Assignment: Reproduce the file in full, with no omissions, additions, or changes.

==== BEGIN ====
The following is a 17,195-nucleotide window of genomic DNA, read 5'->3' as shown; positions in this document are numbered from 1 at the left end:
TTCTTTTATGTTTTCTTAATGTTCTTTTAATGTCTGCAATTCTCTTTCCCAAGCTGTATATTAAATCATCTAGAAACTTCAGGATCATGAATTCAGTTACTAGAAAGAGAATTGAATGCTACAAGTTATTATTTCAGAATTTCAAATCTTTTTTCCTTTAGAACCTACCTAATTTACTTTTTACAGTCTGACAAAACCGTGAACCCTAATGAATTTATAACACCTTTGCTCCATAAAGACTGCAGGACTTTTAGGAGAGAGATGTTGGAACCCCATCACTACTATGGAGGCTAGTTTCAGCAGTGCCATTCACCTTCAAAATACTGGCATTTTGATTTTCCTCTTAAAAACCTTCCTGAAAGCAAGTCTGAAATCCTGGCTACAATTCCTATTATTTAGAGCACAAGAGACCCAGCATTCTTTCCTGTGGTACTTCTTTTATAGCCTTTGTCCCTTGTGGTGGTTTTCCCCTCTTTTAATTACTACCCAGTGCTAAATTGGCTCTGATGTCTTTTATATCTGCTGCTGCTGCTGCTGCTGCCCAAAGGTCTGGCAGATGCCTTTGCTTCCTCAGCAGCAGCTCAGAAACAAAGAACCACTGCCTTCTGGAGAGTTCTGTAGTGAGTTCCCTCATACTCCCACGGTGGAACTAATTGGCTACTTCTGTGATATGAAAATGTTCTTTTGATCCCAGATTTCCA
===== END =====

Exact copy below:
The following is a 17,195-nucleotide window of genomic DNA, read 5'->3' as shown; positions in this document are numbered from 1 at the left end:
TTCTTTTATGTTTTCTTAATGTTCTTTTAATGTCTGCAATTCTCTTTCCCAAGCTGTATATTAAATCATCTAGAAACTTCAGGATCATGAATTCAGTTACTAGAAAGAGAATTGAATGCTACAAGTTATTATTTCAGAATTTCAAATCTTTTTTCCTTTAGAACCTACCTAATTTACTTTTTACAGTCTGACAAAACCGTGAACCCTAATGAATTTATAACACCTTTGCTCCATAAAGACTGCAGGACTTTTAGGAGAGAGATGTTGGAACCCCATCACTACTATGGAGGCTAGTTTCAGCAGTGCCATTCACCTTCAAAATACTGGCATTTTGATTTTCCTCTTAAAAACCTTCCTGAAAGCAAGTCTGAAATCCTGGCTACAATTCCTATTATTTAGAGCACAAGAGACCCAGCATTCTTTCCTGTGGTACTTCTTTTATAGCCTTTGTCCCTTGTGGTGGTTTTCCCCTCTTTTAATTACTACCCAGTGCTAAATTGGCTCTGATGTCTTTTATATCTGCTGCTGCTGCTGCTGCTGCCCAAAGGTCTGGCAGATGCCTTTGCTTCCTCAGCAGCAGCTCAGAAACAAAGAACCACTGCCTTCTGGAGAGTTCTGTAGTGAGTTCCCTCATACTCCCACGGTGGAACTAATTGGCTACTTCTGTGATATGAAAATGTTCTTTTGATCCCAGATTTCCA